One of the most magnificent draping arts of the world, saree is an elegant attire worn by millions of women in the Indian subcontinent. With its intricate designs and stories behind them, saree is draped in the most unique ways in the various states of the country. Let’s have a glance at the top 10 alluring styles of wearing a saree.
This draping style of Gujarati origin known as “ Sidha Pallu” is also popular in states like Uttar Pradesh, Madhya Pradesh, Rajasthan and Bihar. The pallu falls in the front and covers the chest with pleats freeing the shoulders from holding the heavily embroidered pallu designs. While in Rajasthan, the end of the pallu which is set free in Gujarati style, is pinned to the back of the blouse to make the whole look sharper.
Developed by Jnanadanandini Devi, the sister-in-law of Rabindranath Tagore, the Athporey draping is adored by most of the Bengali women. With a box of pleats in front, the pallu comes from the back to front from both the sides in this style. Some women tied keys of the house to the pallu over their right shoulder as one of the traditional practices in Bengal. Baluchari silk and Jamdani silk are the most graceful fabrics for this style.
Categorized as Christian Kunbi and Hindu Kunbi, these drapes are common amongst the tribal women of Goa. In this style, the saree is tied above the ankle to give freedom to women working in the field. The major difference between the Christian Kunbi style and Hindu Kunbi is that the saree is tied above the ankle in one and till the ankle in the other one respectively. Traditionally the Kunbi sarees are dyed in red and black and woven in small and large checks.
The elegant Coorgi style hails from Karnataka. Also known as “ Kodagu style”, this drape is recognized from its front pallu tucked neatly over the shoulder with the saree pleats pushed backward. The women in Coorg also wear a piece of cloth that looks similar to the saree on their head called Vastra. Pure cotton, polyester-cotton, silk, and cotton silk are the fabrics usually preferred for this style.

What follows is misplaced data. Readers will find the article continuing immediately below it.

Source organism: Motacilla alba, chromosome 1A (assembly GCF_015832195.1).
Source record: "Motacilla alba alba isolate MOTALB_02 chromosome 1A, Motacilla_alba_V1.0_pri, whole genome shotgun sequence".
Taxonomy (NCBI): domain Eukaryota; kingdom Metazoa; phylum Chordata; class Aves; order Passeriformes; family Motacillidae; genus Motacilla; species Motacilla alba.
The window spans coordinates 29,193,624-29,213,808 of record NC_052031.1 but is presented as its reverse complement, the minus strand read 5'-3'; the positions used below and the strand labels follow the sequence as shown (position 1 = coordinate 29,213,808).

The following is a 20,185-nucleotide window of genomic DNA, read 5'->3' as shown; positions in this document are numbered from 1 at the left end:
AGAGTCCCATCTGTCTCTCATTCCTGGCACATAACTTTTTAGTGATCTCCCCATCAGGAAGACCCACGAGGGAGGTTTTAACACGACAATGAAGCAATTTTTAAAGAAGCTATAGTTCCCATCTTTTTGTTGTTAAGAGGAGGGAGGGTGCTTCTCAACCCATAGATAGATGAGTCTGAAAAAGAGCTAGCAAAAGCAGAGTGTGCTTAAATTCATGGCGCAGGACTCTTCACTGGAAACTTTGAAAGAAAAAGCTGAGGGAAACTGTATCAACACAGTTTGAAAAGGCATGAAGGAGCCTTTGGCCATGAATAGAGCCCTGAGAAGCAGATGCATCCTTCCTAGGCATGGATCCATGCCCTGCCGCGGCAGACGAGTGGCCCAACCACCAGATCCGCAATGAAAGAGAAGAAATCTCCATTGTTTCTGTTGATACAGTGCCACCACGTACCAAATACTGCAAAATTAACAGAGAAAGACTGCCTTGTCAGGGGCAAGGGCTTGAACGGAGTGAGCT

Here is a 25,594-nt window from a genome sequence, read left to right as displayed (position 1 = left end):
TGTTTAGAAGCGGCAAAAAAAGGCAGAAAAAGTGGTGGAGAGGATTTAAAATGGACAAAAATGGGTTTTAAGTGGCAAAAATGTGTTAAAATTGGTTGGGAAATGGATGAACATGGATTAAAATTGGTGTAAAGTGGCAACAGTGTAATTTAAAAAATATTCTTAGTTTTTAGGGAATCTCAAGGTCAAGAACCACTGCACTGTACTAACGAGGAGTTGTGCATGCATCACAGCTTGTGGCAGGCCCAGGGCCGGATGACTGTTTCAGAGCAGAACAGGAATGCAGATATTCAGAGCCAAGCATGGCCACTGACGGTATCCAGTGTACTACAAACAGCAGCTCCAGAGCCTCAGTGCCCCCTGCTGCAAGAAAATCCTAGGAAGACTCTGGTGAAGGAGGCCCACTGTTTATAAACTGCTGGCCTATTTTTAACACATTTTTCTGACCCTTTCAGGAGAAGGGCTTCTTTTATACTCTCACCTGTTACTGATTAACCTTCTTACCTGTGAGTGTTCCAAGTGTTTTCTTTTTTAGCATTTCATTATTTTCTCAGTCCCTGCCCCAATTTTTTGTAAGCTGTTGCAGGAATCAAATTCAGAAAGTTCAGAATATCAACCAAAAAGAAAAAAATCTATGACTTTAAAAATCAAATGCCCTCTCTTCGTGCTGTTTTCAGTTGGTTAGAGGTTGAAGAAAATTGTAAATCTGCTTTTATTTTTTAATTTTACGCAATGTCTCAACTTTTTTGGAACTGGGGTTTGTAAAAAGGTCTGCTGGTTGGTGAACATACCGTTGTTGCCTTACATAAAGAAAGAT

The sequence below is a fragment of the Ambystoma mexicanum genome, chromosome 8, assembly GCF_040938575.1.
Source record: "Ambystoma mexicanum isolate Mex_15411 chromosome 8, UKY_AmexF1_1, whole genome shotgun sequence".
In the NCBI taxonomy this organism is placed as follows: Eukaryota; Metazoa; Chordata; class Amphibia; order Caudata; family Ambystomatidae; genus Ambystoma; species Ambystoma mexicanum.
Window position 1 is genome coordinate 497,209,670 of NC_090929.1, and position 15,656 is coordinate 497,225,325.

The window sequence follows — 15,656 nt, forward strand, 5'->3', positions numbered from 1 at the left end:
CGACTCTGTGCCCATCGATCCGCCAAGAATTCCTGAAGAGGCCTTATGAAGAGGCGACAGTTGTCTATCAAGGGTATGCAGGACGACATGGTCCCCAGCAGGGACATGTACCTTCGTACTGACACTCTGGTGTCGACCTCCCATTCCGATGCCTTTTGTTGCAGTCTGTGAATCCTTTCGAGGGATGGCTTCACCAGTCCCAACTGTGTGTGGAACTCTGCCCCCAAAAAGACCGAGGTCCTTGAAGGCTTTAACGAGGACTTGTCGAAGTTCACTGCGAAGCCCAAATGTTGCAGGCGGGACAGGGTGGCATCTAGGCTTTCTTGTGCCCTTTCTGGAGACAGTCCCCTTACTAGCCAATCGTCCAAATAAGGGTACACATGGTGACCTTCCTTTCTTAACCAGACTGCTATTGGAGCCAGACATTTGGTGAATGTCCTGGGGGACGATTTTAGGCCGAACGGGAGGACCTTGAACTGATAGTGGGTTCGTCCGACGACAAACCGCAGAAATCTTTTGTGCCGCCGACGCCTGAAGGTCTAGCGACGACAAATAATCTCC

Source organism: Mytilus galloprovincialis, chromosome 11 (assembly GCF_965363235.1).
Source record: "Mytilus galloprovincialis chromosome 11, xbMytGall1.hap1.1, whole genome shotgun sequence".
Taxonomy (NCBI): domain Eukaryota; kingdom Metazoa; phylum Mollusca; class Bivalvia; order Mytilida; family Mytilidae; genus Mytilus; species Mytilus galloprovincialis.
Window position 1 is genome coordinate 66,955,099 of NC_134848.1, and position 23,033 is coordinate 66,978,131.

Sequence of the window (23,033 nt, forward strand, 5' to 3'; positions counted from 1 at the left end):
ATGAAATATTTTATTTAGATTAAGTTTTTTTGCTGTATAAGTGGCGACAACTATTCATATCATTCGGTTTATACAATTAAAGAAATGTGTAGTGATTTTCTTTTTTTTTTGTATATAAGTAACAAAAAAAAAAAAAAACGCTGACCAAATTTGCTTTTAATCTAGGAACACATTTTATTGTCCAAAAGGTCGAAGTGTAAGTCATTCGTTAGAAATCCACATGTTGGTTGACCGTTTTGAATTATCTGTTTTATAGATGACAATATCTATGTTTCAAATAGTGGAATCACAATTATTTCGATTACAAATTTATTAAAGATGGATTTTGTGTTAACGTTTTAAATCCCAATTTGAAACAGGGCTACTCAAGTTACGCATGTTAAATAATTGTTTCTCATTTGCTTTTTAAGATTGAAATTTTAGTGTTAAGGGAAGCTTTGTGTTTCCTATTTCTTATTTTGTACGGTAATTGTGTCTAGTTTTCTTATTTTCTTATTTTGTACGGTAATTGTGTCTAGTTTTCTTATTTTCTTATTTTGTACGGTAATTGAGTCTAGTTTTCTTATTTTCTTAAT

Originated from Assam, the Mekhela Chador style of sarees are worn by Assamese women traditionally. Two pieces of clothes are draped around the body. Mekhela being the bottom portion is folded into one or two pleats to fit around the waist and Chador, the upper cloth is tucked into the upper portion of the Mekhela with its one end while the other end is draped over and around the rest of the body.
Gol saree drapes are popular amongst the Parsi women of Mumbai, Maharashtra. Usually, a georgette or light chiffon saree is preferred for this style. The veil (pallu) goes all over the blouse on the left shoulder coming from behind and is then brought to the front over the right shoulder, forming folds at the front.
While the Nauvari drape is another popular style from Maharashtra using the Paithani silk sarees. This unique pattern of saree is draped like a dhoti around the legs with its upper portion styled like a normal saree.
Dedicated to the Meitei tribes of Manipur, Phanek with its printed horizontal stripes and floral borders is tied like a sarong (bottom-wear).On the other hand, Innaphi with its delicate floral designs is worn like a dupatta. Muga silk and the Tesar silk are the common fabrics for this draping.
One of the oldest remnants of saree draping from southern India, the Namboothiri style is also known as “ Mundum Neriyathum”. This traditional style consists of two pieces of clothes, one(Mundu) is wrapped around the lower portion of the body and the other (Neriyathu) covers the upper part tucked inside the blouse.
In the modern style, the Neriyathu is worn over the left shoulder. Kalpathi silk and Kannur cotton are the most suitable saree fabrics for this style.
With its origin traced back to Andhra Pradesh, the Nivi drape is the most widely recognized style worn across the globe. Credited to Gyanonandini Tagore who increased the sari’s length in the 1860s, saree is wrapped around the waist with pleats tucked inside the underskirt in this drape.
Later, the pallu is attached at the shoulder to the saree’s blouse with a safety pin. This style of draping is suitable with all the saree fabrics.
The regular (Nivi) style is similar to bengali style.
Traditionally worn by the Nawabs of Kanpur, this style was a fashion of that time. The saree is tied with a double knot at the right waist with its inner end in front. The pleats with outer end tucked in the center front waist are brought between legs and tucked in at the center back waist.
With the adjusted borders and legs, the pallu is draped overhead with its left edge tucked in the left side of the waist at the backside. Georgette, chiffon and cotton are the right fabrics for this style.
Though sari is the dress of old civilization, its appeal remains the same in the society of the Indian subcontinent. None can replace its influence as a textile and drape.